Dynamics methods approximate the movements of atoms. The potential energy of a molecular system is governed by the empirical force field. The Scigress computational application Dynamics uses the same force fields as the Mechanics application. The kinetic energy of a molecular system is derived from the atomic velocities, which in turn are chosen to reflect the temperature of the simulation. By executing Dynamics simulations, you can observe the molecular systems that you are studying in motion.
While Mechanics methods can produce low-energy conformations for molecular systems, they offer no information about the motions of the atoms. A molecular dynamics trajectory approximates the real motions in a molecular system by using the same force field equations that describe the potential energy of a molecule in terms of molecular geometries to evaluate the forces on each atom.
By integrating Newton's equation of motion, atomic velocities can be obtained from the forces on each atom. For any given temperature, an initial set of velocities can be selected from the Maxwell-Boltzmann distribution and a trajectory through time can be generated for any molecular system.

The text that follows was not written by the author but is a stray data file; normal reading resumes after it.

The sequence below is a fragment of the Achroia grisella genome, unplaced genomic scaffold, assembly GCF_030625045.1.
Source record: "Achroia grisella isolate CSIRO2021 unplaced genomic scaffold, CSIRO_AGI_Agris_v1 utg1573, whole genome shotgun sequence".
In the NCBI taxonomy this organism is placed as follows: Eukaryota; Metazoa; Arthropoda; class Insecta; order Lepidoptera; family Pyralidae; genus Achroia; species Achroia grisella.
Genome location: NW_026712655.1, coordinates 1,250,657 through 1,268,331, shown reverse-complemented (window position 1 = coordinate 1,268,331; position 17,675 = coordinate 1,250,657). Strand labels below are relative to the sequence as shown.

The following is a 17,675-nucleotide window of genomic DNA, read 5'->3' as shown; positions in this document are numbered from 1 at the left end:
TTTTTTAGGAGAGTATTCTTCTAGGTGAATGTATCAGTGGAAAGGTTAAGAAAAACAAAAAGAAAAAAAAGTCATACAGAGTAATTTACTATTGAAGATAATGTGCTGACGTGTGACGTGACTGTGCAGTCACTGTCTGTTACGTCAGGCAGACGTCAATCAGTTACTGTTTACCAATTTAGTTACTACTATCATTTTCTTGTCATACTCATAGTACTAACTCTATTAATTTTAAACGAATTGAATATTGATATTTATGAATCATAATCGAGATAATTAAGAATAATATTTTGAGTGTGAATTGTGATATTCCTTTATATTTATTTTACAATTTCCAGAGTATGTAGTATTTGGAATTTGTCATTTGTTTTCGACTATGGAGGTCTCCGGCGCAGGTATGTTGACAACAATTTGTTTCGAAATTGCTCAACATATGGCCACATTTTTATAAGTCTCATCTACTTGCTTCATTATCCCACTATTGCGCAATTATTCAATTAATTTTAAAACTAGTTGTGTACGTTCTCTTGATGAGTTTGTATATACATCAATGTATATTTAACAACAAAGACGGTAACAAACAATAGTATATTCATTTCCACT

The Scigress Dynamics program uses the same force fields as the Scigress Mechanics program, and it utilizes the Verlet algorithm to update the velocities. The Verlet algorithm is a second order numerical integration of Newton's equation of motion. This dynamics simulation conserves the total (potential plus kinetic) energy, and the volume of the entire system. This type of simulation is also known as a microcanonical ensemble at temperature T.
Scigress Dynamics generates a trajectory according to the settings that you specify. A trajectory is a collection of structures arranged sequentially in time. Each structure has a potential and a kinetic energy associated with it, as well as a temperature. You can examine the energies and the related structures simultaneously in two side-by-side windows by opening the map file dynamics.map, which is created when you perform an experiment in Dynamics. Generating trajectories can give you information about:
The various conformations that occur as a result of normal molecular motion.
The structure-energy relationships of the molecule.
Regions of the conformational space occupied by the system when applying a high temperature, and therefore a large amount of kinetic energy, to give the molecule enough energy to escape a local energy minimum.